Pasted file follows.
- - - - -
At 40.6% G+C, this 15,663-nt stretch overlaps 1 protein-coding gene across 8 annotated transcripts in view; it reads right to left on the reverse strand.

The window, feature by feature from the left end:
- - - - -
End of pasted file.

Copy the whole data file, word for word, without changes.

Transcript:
At 40.6% G+C, this 15,663-nt stretch overlaps 1 protein-coding gene across 8 annotated transcripts in view; it reads right to left on the reverse strand.

The window, feature by feature from the left end: